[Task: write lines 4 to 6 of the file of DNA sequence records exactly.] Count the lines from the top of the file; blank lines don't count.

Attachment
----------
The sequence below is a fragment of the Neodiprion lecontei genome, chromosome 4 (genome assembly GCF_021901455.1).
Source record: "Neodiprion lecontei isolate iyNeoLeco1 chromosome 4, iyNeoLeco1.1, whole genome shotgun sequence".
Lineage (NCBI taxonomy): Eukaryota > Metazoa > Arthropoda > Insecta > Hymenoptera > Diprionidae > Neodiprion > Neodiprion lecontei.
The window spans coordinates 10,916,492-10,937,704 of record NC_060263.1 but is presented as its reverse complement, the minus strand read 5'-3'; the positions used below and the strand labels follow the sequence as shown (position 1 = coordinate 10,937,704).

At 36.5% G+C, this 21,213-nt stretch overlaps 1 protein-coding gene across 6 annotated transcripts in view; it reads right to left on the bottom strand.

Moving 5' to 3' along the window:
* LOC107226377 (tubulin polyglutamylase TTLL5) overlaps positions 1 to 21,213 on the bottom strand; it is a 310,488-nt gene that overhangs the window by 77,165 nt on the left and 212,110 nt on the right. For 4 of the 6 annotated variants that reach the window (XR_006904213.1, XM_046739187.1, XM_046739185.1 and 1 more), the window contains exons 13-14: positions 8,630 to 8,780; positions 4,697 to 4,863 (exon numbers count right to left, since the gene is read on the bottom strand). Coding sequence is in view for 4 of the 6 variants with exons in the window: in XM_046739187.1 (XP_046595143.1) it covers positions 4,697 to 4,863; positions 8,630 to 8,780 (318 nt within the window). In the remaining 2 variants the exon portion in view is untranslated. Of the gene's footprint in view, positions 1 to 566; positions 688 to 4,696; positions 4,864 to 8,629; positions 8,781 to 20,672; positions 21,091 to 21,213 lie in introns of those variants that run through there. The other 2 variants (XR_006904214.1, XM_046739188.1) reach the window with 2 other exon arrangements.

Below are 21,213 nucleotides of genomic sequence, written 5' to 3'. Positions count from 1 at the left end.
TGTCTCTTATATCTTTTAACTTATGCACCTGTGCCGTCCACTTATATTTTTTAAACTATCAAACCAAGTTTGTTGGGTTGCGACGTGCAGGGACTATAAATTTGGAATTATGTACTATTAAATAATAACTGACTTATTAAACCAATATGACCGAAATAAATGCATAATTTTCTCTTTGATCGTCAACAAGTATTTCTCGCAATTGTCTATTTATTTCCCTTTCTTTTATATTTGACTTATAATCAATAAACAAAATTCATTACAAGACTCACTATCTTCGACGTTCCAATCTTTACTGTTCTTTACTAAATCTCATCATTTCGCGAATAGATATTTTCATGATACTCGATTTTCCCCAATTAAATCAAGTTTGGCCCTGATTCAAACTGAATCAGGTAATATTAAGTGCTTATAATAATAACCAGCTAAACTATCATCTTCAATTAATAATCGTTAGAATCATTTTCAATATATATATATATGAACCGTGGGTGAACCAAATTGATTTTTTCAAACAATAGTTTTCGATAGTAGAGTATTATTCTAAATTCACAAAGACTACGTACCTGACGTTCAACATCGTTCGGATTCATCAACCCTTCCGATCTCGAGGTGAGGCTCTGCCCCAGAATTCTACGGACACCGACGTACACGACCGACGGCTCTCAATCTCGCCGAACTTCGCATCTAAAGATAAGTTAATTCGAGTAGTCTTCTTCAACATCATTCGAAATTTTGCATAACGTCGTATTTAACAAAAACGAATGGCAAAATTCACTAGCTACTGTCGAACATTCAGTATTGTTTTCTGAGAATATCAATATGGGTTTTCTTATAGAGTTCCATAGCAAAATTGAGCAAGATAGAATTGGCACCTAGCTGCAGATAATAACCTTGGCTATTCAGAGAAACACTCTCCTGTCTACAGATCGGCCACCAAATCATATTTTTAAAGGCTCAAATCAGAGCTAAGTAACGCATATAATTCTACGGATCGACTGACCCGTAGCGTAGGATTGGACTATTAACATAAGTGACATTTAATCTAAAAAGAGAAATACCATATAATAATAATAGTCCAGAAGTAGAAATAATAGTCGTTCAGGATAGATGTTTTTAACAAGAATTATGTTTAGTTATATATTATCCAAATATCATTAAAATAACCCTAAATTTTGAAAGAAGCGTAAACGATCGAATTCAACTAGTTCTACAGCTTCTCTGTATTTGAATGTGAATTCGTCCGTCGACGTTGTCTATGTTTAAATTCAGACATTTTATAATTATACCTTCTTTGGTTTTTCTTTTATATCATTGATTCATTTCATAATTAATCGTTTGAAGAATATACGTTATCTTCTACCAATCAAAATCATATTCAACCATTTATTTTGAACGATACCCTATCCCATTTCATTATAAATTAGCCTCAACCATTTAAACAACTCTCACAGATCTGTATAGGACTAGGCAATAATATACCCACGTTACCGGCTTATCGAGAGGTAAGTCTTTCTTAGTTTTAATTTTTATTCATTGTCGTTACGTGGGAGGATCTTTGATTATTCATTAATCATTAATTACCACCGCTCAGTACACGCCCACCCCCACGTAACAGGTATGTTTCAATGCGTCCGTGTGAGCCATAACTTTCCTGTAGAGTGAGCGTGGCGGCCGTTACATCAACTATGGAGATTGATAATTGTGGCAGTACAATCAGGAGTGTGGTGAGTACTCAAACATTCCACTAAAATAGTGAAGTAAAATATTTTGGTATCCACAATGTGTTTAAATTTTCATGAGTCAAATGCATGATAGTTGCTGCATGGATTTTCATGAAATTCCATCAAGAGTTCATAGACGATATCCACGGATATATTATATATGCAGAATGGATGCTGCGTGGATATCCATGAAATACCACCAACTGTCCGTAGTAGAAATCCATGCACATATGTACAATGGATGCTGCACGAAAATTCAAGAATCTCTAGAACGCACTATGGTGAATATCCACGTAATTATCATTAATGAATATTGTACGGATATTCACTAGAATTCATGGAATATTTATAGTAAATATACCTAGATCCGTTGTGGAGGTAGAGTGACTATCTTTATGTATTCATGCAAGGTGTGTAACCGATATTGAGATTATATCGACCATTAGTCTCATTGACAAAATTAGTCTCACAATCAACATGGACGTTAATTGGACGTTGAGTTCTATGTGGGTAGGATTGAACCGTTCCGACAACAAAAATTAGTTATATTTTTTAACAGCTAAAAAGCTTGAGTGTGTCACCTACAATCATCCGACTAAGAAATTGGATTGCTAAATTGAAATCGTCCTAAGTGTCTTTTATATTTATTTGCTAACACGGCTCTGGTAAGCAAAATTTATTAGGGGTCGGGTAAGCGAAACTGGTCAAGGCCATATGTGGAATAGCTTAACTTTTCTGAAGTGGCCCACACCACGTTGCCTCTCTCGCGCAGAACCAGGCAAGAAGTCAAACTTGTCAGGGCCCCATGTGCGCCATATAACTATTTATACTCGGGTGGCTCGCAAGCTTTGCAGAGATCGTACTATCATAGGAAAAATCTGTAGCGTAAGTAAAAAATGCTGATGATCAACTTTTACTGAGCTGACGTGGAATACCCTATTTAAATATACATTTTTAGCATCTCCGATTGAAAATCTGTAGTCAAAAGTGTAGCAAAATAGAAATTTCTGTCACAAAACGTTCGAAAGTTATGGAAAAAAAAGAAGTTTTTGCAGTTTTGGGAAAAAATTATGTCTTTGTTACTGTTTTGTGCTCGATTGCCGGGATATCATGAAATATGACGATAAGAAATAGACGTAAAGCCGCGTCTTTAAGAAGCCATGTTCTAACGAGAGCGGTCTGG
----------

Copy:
The window spans coordinates 10,916,492-10,937,704 of record NC_060263.1 but is presented as its reverse complement, the minus strand read 5'-3'; the positions used below and the strand labels follow the sequence as shown (position 1 = coordinate 10,937,704).

At 36.5% G+C, this 21,213-nt stretch overlaps 1 protein-coding gene across 6 annotated transcripts in view; it reads right to left on the bottom strand.

Moving 5' to 3' along the window: